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Western Governors University embezzler is sentenced
Courts » Check forger bought home with cash; still owes school $288K.
First Published Apr 27 2012 02:36 pm • Last Updated Apr 29 2012 11:58 pm

A woman who forged checks worth more than half a million dollars while working for Western Governors University — using a majority of the stolen cash to buy a house — was sentenced Friday to probation, community service and eight days in jail.

Shelley Ann Wilkinson, 45, of Belgrade, Mont., was charged last year with one count of theft, a second-degree felony, and three counts of forgery, all third-degree felonies.

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Last month, Wilkinson pleaded guilty to two third-degree felony forgery counts and the other charges were dismissed.

On Friday, Wilkinson stood in tears as 3rd District Judge Elizabeth Hruby-Mills ordered the jail time, 200 hours of community service, along with 36 months probation. Wilkinson also must continue paying restitution.

Prosecutor Vincent Meister said that of the roughly $526,700 embezzled by Wilkinson, she used some to buy a $350,000 house in Canada.

"The embezzlement in itself is selfish," Meister said, refuting the defense’s claims that Wilkinson always gave and helped others. "What she stole wasn’t something she needed for subsistence. She bought [another] house and she got caught."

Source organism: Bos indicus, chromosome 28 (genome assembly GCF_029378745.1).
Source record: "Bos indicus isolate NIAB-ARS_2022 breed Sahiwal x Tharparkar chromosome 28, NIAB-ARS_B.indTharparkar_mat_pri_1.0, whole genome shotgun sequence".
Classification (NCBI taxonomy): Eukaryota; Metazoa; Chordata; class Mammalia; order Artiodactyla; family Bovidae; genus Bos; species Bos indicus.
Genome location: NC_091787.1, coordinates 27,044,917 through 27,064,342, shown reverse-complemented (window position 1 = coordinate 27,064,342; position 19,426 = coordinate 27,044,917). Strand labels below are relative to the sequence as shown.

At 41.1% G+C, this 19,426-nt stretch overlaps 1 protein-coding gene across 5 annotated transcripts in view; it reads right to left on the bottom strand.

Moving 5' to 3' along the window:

Defense attorney Taylor Hartley said that after a few weeks after buying the home, Wilkinson’s guilt got to her and she tried to sell it. She later turned the deed to the home over to the university and Wilkinson started paying money back, but still owes the school about $288,000.

Meister said the most "aggravating factor" is that she had the money to pay back the school right away.

Hartley said it was his client’s first criminal offense and that out of all his clients "she has been most remorseful." Hartley asked the judge to impose community service rather than jail time. He said Wilkinson had apologized to the university and "she has felt absolutely horrible about what she has done."

The defendant’s husband, Aaron Wilkinson, said during sentencing that "she is truly sorry for this, it is truly a one-time thing for her."

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Wilkinson worked at the university from Aug. 7, 2007, to Dec. 7, 2010. As part of her employment she was responsible for the university’s general accounting, financial analysis and bursar functions, charging documents say.

Wilkinson did not have authorization to generate or sign checks and had access to files listing the authorized checks and accounts, police were told.


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